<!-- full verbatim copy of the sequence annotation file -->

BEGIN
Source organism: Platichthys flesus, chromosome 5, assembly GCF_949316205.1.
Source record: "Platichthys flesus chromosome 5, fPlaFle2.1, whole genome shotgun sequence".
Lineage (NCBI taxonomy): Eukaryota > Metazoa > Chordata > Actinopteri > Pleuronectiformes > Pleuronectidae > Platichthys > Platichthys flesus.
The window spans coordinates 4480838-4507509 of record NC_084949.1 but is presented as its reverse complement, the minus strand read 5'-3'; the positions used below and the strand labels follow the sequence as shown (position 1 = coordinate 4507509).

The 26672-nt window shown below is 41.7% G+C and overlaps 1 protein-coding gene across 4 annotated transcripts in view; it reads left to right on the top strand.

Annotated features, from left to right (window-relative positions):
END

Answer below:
Source organism: Platichthys flesus, chromosome 5, assembly GCF_949316205.1.
Source record: "Platichthys flesus chromosome 5, fPlaFle2.1, whole genome shotgun sequence".
Lineage (NCBI taxonomy): Eukaryota > Metazoa > Chordata > Actinopteri > Pleuronectiformes > Pleuronectidae > Platichthys > Platichthys flesus.
The window spans coordinates 4480838-4507509 of record NC_084949.1 but is presented as its reverse complement, the minus strand read 5'-3'; the positions used below and the strand labels follow the sequence as shown (position 1 = coordinate 4507509).

The 26672-nt window shown below is 41.7% G+C and overlaps 1 protein-coding gene across 4 annotated transcripts in view; it reads left to right on the top strand.

Annotated features, from left to right (window-relative positions):